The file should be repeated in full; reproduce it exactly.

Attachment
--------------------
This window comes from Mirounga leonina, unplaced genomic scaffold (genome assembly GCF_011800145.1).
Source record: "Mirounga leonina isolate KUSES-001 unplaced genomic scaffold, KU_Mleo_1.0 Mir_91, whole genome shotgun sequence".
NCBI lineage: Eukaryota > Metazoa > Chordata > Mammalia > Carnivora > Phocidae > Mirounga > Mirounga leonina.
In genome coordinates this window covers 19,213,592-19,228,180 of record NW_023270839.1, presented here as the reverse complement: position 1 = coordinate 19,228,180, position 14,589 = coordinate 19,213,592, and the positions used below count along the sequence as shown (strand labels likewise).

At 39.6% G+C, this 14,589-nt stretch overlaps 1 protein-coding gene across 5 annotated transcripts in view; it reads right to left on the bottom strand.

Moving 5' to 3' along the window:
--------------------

This window comes from Mirounga leonina, unplaced genomic scaffold (genome assembly GCF_011800145.1).
Source record: "Mirounga leonina isolate KUSES-001 unplaced genomic scaffold, KU_Mleo_1.0 Mir_91, whole genome shotgun sequence".
NCBI lineage: Eukaryota > Metazoa > Chordata > Mammalia > Carnivora > Phocidae > Mirounga > Mirounga leonina.
In genome coordinates this window covers 19,213,592-19,228,180 of record NW_023270839.1, presented here as the reverse complement: position 1 = coordinate 19,228,180, position 14,589 = coordinate 19,213,592, and the positions used below count along the sequence as shown (strand labels likewise).

At 39.6% G+C, this 14,589-nt stretch overlaps 1 protein-coding gene across 5 annotated transcripts in view; it reads right to left on the bottom strand.

Moving 5' to 3' along the window: